The Policy Position Papers

Recommendations Overview

Housing First

Non-Emergency Medical Transportation

Integrated Data

Community-Based Medicaid Accountable Care Organizations

Introduction to the Camden Coalition


National Center for Complex Health and Social Needs: 

Community-Based Care Management

Published on October 30th, 2017

Complex Care in New Jersey Medicaid: Setting a Vision

3rd Annual GCC Conference

Josh Bamberger asks a question for Keynote, Frederick Isasi

September 19th, 2017  |  Trenton, NJ

With health care reform in and out of the national spotlight and a governor’s race approaching in November, national and state Medicaid experts, policymakers, and community members gathered in Trenton for the third annual Good Care Collaborative conference, Complex Care in New Jersey Medicaid: Setting a Vision. After hearing from panelists about bright spots of innovation across the country and state, the 130 attendees had the chance to write suggestions to the new state administration to advance complex care in New Jersey.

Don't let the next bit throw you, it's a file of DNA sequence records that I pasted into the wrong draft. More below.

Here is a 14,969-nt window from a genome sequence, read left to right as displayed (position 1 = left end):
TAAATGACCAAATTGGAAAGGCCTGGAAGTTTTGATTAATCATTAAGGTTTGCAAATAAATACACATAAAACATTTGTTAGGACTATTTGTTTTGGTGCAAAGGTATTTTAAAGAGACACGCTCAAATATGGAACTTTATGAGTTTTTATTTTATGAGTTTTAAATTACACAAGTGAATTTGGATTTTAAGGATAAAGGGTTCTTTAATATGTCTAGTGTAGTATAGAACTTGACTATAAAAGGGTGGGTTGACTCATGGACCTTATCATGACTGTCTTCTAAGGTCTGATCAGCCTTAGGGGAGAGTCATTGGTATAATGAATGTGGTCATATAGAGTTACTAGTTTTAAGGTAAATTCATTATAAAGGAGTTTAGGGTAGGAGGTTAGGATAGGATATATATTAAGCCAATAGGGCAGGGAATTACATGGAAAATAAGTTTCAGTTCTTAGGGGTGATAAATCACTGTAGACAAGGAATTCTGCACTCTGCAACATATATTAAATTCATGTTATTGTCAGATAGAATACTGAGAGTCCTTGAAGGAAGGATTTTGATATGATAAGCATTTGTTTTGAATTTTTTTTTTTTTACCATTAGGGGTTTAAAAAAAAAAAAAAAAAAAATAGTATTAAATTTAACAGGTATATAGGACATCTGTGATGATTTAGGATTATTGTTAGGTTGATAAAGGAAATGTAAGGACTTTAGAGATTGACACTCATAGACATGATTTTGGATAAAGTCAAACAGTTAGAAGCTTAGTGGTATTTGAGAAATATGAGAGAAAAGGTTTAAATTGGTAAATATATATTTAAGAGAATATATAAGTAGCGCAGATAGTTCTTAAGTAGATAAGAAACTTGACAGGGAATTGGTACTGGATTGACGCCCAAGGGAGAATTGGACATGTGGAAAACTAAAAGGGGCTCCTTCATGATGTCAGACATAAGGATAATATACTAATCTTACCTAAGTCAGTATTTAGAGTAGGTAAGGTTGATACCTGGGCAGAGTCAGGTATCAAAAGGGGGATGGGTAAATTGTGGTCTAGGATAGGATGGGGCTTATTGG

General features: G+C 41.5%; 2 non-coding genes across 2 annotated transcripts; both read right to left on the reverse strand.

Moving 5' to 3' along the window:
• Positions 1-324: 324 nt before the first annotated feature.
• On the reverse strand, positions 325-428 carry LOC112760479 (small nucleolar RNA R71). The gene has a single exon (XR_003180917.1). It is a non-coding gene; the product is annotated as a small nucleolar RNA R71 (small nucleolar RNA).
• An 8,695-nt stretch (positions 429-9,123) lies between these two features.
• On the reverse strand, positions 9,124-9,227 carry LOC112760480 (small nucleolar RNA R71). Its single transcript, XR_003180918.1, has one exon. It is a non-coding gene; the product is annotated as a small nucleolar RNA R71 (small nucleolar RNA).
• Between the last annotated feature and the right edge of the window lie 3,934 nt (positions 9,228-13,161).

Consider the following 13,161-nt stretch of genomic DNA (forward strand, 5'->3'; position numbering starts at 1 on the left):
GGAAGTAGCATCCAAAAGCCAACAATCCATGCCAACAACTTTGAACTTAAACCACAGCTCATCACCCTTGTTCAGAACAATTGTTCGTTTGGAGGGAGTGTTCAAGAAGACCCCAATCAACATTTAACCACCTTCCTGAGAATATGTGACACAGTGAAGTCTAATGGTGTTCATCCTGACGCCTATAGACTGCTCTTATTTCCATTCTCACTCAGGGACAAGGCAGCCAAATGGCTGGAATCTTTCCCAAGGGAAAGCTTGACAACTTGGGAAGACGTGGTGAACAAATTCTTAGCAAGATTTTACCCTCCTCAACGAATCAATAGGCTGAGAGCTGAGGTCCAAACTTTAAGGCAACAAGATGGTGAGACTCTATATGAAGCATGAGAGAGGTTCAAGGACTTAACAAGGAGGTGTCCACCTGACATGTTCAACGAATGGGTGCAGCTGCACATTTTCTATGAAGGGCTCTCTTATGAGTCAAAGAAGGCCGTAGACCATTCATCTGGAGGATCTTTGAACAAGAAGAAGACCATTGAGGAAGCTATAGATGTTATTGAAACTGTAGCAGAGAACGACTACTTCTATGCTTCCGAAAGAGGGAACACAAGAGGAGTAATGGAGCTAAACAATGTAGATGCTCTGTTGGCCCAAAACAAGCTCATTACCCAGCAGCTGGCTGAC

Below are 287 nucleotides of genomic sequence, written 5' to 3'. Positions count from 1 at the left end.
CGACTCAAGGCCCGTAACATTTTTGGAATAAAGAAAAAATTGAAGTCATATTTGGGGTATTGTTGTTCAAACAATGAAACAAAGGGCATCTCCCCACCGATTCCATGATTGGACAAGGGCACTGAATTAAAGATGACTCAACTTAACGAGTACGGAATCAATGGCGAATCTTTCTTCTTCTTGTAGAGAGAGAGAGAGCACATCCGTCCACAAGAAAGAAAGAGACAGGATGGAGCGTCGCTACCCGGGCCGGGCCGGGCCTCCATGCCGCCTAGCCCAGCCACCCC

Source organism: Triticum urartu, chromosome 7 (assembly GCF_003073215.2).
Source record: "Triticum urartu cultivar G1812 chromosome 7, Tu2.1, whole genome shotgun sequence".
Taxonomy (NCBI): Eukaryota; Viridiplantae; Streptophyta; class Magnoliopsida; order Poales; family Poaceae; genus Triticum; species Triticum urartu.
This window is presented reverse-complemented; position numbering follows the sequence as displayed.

Keynote Speakers

Toyin Ajayi, MD, MPhil
Chief Health Officer of Care Lab at Sidewalk Labs, where she is building personalized social care models for patients and communities with complex health and social needs. She is a true leader in designing, implementing, and evaluating clinical interventions to improve the quality, patient-centeredness, and cost of health care delivery in complex and multi-morbid patient populations. Previously, as the Chief Medical Officer at the Commonwealth Care Alliance (CCA) in Boston, MA, Toyin oversaw clinical delivery and clinical operations.


Frederick Isasi, JD, MPH
As Executive Director of Families USA, a leading national health care advocacy organization, Frederick pursues the goal of high-quality, affordable health care for all. In his previous roles, as Health Division Director for the National Governor’s Association Center for Best Practices and as Vice President for Health Policy at the Advisory Board Company, Frederick fought for health care service delivery and payment reform, state employee and retiree health benefits, maternal and child health, prescription drug abuse prevention, and health insurance exchange implementation.

Published on June 13th, 2017